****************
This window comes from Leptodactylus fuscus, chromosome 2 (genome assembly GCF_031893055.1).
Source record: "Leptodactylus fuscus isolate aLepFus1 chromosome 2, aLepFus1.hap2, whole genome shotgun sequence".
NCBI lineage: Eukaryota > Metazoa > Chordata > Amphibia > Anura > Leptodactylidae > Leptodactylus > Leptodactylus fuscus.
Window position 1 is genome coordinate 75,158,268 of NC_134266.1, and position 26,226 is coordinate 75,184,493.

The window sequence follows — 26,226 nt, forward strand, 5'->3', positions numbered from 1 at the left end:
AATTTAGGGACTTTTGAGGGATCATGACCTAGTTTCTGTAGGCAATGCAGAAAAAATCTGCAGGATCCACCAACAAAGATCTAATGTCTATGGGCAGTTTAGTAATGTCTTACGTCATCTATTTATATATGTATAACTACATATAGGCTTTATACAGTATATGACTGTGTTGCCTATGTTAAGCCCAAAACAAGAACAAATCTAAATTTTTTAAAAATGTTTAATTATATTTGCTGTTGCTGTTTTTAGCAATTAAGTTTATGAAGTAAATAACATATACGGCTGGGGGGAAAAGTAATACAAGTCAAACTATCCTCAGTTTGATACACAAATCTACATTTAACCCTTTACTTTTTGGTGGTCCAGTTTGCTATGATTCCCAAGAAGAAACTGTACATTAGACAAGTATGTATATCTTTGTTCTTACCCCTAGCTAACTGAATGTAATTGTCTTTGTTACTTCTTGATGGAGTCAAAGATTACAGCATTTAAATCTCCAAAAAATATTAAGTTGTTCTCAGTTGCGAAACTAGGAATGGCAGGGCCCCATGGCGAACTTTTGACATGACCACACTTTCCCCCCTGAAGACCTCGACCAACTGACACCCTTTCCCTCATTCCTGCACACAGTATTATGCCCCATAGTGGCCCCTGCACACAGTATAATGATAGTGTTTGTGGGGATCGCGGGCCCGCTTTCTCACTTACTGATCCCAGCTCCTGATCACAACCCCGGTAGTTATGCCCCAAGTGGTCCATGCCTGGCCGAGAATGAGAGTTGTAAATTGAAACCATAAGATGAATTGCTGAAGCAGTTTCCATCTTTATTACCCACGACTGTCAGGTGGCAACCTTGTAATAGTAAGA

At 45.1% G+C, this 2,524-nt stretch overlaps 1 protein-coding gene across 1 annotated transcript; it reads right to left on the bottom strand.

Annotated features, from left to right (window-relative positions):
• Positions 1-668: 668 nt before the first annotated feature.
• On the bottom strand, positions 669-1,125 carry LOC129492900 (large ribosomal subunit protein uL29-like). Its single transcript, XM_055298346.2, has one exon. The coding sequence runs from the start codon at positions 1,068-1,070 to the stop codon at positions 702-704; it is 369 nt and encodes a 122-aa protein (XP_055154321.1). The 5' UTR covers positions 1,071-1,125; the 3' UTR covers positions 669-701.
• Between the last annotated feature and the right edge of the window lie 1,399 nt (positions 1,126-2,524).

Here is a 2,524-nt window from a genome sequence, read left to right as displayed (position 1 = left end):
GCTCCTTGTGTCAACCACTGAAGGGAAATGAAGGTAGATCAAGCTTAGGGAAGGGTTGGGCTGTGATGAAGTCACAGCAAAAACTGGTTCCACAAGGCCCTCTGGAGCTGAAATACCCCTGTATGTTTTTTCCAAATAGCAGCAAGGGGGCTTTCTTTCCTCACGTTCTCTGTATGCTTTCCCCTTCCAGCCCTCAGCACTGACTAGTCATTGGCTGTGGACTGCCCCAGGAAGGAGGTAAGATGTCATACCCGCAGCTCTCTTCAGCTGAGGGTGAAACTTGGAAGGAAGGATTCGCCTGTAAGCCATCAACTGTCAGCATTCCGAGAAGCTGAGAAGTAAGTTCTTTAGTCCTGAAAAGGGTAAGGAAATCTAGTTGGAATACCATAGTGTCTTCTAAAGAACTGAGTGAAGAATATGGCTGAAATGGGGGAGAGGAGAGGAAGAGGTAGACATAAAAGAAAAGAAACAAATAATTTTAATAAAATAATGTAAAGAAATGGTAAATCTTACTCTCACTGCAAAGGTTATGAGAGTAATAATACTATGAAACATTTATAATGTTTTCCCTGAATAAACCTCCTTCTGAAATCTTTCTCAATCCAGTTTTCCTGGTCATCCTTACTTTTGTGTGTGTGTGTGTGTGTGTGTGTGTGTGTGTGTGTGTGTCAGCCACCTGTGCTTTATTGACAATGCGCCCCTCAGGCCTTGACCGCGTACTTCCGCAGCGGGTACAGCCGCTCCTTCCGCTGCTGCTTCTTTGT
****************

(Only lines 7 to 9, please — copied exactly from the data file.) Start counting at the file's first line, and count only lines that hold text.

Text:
At 45.1% G+C, this 2,524-nt stretch overlaps 1 protein-coding gene across 1 annotated transcript; it reads right to left on the bottom strand.

Annotated features, from left to right (window-relative positions):
• Positions 1-668: 668 nt before the first annotated feature.